And the lights coming through the curtains, the mood it creates, how does it make you feel in particular?

It brings me a sense of quiet and makes me feel at ease (my name actually means “quiet”).  It’s sad to say that my mind rarely stays in the present. I am constantly thinking about what’s next.  The images I make give me a sense of calm and make me feel present.  Revisiting these photographs takes me back to the headspace in which I made them.


Do you ever think that the lines, shapes or geometry, your attraction towards that keeps you away from capturing the flux of a moment?


No, I don’t feel that way at all. Before photography, I was an engineer.  My ties to engineering and working with architects have brought the use of geometry and lines into my photographic works. My vision is a culmination of life experiences and inspirations. So I feel like the addition or attraction to these features and characteristics only add another personal touch to the moment I’m trying to create.

With that, can you share with us the most profound teaching or poetry that has influenced you? Your work is nothing short of poetry.

Most of my work has been influenced by films/movies both from a compositional standpoint as well as storytelling.  My favorite cinematographer is Emmanuel Lubezki because of his innovative approaches as well as how he’s able to bring you directly into the mindset of a particular person or character in a film.  His beautiful use of natural light has also been such an inspiration to see. My favorite photographers are Jack Davison, Vivian Maier, Sally Mann, and Todd Hido.  As for painters, I love the work of Aron Wiesenfeld and for poetry, the work of my dear friend Lauren Isabeau is incredibly beautiful. Music is also a huge inspiration and my top tracks are by The National, Broken Social Scene, Jeff Buckley, Tycho, and Keith Kenniff.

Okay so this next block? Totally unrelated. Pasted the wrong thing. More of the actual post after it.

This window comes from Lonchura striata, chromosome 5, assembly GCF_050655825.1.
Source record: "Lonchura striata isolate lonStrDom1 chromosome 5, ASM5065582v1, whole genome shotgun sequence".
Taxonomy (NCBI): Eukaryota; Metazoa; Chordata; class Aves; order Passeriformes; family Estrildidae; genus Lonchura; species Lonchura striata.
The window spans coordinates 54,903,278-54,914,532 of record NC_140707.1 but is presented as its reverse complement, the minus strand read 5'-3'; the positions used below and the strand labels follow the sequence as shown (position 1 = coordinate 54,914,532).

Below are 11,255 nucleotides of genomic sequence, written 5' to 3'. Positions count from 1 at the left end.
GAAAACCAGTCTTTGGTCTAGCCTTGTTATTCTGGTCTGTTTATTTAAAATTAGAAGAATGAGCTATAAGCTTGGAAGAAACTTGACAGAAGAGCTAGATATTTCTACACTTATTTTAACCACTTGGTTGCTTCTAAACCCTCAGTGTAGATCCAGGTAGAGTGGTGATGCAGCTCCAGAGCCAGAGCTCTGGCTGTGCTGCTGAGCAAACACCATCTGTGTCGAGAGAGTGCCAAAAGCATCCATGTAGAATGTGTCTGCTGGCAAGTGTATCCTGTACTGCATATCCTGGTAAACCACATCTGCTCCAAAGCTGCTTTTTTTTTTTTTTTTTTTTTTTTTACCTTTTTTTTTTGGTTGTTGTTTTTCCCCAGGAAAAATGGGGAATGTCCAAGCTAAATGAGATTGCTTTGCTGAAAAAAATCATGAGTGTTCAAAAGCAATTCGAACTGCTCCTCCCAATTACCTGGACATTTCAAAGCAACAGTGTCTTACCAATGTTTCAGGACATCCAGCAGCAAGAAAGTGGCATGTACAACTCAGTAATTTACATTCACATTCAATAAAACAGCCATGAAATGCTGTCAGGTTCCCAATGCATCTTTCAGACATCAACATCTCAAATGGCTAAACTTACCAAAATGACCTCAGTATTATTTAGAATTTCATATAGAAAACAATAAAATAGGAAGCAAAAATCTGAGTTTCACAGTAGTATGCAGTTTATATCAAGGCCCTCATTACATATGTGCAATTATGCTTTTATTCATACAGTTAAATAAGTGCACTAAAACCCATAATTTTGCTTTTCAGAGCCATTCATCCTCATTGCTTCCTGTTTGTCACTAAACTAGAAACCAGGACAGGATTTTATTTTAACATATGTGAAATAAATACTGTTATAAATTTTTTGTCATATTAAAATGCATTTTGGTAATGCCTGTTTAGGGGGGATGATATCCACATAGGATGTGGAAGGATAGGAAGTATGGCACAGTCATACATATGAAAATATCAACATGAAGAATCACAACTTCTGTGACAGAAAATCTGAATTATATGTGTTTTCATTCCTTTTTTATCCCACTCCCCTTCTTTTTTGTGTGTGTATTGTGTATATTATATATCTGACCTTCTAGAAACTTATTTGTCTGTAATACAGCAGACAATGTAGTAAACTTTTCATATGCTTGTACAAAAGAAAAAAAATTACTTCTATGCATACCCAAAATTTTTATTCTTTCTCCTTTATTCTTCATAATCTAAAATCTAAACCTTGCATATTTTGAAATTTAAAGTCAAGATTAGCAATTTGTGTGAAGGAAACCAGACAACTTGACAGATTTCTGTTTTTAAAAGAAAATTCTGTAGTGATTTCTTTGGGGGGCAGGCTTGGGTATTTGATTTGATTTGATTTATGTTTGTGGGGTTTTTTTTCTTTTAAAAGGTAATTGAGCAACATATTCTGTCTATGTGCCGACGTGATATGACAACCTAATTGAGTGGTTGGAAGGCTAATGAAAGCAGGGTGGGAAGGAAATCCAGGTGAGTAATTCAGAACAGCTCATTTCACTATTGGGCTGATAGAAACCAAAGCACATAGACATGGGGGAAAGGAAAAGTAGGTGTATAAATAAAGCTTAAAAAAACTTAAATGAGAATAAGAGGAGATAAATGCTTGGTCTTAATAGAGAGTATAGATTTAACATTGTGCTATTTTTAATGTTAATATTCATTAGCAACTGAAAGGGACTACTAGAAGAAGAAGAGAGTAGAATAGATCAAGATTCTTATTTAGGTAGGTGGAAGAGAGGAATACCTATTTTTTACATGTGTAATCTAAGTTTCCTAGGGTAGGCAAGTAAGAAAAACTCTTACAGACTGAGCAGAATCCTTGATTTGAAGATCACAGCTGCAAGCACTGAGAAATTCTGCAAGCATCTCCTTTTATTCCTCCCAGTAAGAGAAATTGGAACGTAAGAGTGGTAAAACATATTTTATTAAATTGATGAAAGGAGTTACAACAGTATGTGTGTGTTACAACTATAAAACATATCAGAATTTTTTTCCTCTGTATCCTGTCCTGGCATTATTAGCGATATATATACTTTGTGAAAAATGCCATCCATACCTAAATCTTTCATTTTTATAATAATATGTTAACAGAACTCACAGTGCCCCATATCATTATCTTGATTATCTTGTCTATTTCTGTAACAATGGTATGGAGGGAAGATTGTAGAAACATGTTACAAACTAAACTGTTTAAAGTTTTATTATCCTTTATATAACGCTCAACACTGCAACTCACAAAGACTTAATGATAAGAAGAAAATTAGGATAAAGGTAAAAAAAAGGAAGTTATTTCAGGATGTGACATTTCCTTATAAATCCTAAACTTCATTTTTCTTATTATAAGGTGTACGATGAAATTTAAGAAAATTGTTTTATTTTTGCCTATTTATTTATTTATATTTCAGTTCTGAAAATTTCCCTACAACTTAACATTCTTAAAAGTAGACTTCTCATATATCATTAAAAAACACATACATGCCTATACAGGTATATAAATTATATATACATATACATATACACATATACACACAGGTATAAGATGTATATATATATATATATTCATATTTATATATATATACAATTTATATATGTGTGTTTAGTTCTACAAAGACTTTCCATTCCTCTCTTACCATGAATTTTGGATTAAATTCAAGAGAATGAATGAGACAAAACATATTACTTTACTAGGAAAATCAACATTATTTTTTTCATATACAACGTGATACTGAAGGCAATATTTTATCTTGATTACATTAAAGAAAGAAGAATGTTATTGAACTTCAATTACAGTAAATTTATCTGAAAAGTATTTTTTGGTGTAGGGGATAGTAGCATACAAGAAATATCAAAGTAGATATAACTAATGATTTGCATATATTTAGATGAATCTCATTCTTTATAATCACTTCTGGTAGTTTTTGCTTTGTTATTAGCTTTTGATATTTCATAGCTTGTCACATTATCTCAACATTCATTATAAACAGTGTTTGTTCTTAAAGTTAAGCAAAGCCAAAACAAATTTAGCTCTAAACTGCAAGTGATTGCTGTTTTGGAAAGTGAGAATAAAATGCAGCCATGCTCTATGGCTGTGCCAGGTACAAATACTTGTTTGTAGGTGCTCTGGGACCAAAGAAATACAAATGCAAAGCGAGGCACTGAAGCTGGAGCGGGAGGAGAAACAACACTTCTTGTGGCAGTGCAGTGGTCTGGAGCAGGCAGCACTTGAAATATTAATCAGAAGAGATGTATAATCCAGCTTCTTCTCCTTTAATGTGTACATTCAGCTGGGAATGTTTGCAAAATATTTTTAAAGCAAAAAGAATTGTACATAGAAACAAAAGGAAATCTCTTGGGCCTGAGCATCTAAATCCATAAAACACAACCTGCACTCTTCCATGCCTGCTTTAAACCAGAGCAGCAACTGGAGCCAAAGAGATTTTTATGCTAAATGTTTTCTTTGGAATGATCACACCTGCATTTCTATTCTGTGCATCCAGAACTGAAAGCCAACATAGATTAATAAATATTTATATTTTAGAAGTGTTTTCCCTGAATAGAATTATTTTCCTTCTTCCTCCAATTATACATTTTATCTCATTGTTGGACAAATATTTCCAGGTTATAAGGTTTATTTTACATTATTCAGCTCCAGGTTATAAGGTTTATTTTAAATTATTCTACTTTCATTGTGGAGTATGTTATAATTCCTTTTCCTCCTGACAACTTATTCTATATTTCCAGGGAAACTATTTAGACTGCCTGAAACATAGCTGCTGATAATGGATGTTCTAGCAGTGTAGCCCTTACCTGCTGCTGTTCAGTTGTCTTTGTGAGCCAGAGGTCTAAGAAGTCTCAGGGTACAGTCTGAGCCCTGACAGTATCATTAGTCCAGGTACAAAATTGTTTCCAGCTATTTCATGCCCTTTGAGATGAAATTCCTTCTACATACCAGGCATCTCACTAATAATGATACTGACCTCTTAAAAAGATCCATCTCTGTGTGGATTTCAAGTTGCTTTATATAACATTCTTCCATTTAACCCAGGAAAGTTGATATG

Lastly, what would you suggest or share with other photographers?

I always share the same quote.  It was the quote that pushed me to quit my job as an engineer and pursue photography.  

It’s a quote by Eric Roth and was featured in the film “The Curious Case of Benjamin Button”.  

“For what it’s worth: it’s never too late… to be whoever you want to be. There’s no time limit, stop whenever you want. You can change or stay the same, there are no rules to this thing. We can make the best or the worst of it. I hope you make the best of it. And I hope you see things that startle you. I hope you feel things you never felt before. I hope you meet people with a different point of view. I hope you live a life you’re proud of. If you find that you’re not, I hope you have the courage to start all over again.”

Meredith Adelaide 2.jpg
Meredith Adelaide's photograph by Nirav Patel
Eileen Field's photograph by Nirav Patel
Abigail Rose's photograph by Nirav Patel
Alya Rose's photograph by Nirav Patel
Alina Lee's photograph by Nirav Patel

Interview with Nirav Patel